My clarification on Baruch Dayan (Ha)Emet
According to my limited knowledge, the wording “Dayan Ha-Emet” are said by those who are relatives of the deceased. Mourners who say Kaddish and do K’ri-ah (tearing the cloth) would say the ‘Dayan HaEmet’ blessing with ‘Shem v’Malkhut’: “Blessed are you, HaShem, King of the universe, Judge of The Truth (Ha-Emet). Others who closely know the deceased would only say ‘Barukh Dayan HaEment’. All others, would just say ‘Barukh Dayan Emet’ when hearing the news about one who passed away. And it really does not matter whether it is a friend or a foe. A loss of life is sad – no matter what; for someone it is devastating.
In fact, Talmud teaches us that Barukh Dayan Emet was said over many more cases and not only upon death. Rabbi Yehoshua ben Levi said: One who sees… …an amputee, a blind person, a flat-headed person, a lame person, one afflicted with boils, or spotted people recites: Blessed…the true Judge – … ״בָּרוּךְ דַּיָּן אֱמֶת״ (Berakhot 58b). And (Berakhot 54a), “for good tidings, one recites: Blessed…Who is good and Who does good. Even for bad tidings, one recites: Blessed…the true Judge.” Today we do not use the Blessed the True Judge for anything but for the passing away of a person.
So, I reiterate my answer to Sara’s question: we say – Barukh Dayan Emet, and – we do not rejoice in the fall of our enemies. Full Stop.
Wishing us all a beautiful day with continued sunshine, yet another blessing from HaShem!
Warm Blessings, Rabbi Emanuel
Third Round of the Debate
A couple weeks later, Passion chimed in with one word, “agree” in response to RDM’s initial opinion. That initiated the last (at least for now…) exchange of thoughts on the subject.
Sarah Brings in Rav Kook to the Conversation:
Boker Tov (good morning),
Yesterday I learned a very humbling lesson from a teaching of Rav Kook (Ein Aya on Shabbat, 5:21).
In this teaching, Rav Kook refers to Talmud, Shabbat Tractate 55a:7-8. This passage describes an argument between the Holy One, Blessed be He, and the Attribute of Justice. Justice claims that the righteous who do not protest against evil deeds are as liable as the evil doers. Unlike the Supernal, human beings cannot know what will be the effect of their protest on the evil doers.
Rav Kook contends that Rasha’im “evil” people do bad things, even though their soul is fundamentally good, yet they feel forced to do what they do.
Then there are righteous people who do nothing, do not stand up against evil or bring to the world through action the good that is in their heart.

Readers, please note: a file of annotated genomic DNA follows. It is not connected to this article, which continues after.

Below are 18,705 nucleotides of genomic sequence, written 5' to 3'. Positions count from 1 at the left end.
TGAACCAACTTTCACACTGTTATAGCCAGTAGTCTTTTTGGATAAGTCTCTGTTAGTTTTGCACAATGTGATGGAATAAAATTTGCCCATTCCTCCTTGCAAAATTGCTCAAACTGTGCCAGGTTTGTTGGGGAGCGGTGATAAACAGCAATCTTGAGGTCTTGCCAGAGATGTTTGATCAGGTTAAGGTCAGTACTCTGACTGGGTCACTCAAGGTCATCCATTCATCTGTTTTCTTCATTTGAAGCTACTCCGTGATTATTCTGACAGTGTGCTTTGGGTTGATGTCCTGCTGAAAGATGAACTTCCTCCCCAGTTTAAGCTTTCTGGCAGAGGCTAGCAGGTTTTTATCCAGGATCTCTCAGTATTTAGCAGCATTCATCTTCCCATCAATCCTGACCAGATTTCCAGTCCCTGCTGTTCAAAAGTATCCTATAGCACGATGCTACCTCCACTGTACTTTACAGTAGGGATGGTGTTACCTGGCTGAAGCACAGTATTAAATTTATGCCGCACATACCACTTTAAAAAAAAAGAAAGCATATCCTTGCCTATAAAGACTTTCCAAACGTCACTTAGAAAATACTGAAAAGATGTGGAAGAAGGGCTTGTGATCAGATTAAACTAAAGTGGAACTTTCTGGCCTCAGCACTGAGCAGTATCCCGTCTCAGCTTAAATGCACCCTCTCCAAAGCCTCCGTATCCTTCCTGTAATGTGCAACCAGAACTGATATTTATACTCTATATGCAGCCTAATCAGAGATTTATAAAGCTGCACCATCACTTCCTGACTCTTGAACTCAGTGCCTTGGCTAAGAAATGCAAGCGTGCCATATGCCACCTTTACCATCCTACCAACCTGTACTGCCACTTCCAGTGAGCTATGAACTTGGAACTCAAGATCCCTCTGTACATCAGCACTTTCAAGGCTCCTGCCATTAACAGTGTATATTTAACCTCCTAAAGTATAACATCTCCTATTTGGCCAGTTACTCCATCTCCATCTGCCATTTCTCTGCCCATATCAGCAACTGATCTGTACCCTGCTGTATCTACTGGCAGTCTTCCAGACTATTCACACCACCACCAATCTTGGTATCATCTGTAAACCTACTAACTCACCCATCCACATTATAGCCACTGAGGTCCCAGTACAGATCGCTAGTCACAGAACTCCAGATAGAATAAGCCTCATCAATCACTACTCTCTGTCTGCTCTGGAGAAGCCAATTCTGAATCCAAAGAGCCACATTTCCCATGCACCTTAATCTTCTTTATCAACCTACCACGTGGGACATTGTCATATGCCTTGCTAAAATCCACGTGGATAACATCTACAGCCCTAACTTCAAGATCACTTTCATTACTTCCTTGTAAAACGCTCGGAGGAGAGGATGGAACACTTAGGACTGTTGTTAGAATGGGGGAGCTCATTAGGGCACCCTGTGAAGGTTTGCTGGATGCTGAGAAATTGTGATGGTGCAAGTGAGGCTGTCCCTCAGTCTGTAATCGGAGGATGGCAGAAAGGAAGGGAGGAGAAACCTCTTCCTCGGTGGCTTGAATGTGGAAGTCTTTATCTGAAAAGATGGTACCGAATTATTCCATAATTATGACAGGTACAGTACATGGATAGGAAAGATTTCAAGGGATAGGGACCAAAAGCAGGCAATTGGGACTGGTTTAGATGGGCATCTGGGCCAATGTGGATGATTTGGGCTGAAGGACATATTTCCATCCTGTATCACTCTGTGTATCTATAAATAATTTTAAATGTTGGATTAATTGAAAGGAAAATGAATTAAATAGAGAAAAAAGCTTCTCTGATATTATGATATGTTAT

Without action in the world, the righteous are not better than the wicked.
Doing evil acts does not emanate from an evil core. He writes “…doesn’t the supernal surveyor survey even to all of the hiding places in the heart of the most complete rasha’im? And in them it will also be found that it was not only a free choice to be completely bad that caused their evil and ruined status, but rather there were many different reasons, many of which were not in their control.”
So, who are we to judge – between the righteous and the wicked?
Passion: Wonderful teaching, Sarah!
Rabbi Emanuel: Kudos, Sarah! Beautifully made D’rash! I full heatedly agree with the teaching you bring forth!
The only judgement we can express is for actions that are evil; and we have to counteract, counterbalance, these actions with good actions, good deeds. Being silent to actions is not an option. You, Sarah, and many of us, speak up against Antisemitism and similar wrongdoings. We also take actions to fight against evil deeds and mend the effects of such actions.
Rabbi Jonathan Sacks Z”TzL quotes John Donne: “Any man’s death diminishes me, because I am involved in mankind.” The second part of the verse, that Rabbi Sacks did not include in his book ‘Morality’ is: “And therefore never send to know for whom the bells tolls; it tolls for thee.”
For me, a death of a human being, is a moment for reflection, a bell toll that calls me to exercise compassion and widen my view of that person, trying to find something good in that person, along with acknowledging one’s evil deeds.
The Other Bookend:
RDM: Wow!! You know, this man in his death has brought good into the world. He stimulated this important discussion amongst us, affirming the principle that something good exists in every human being. And it is our responsibility to find it.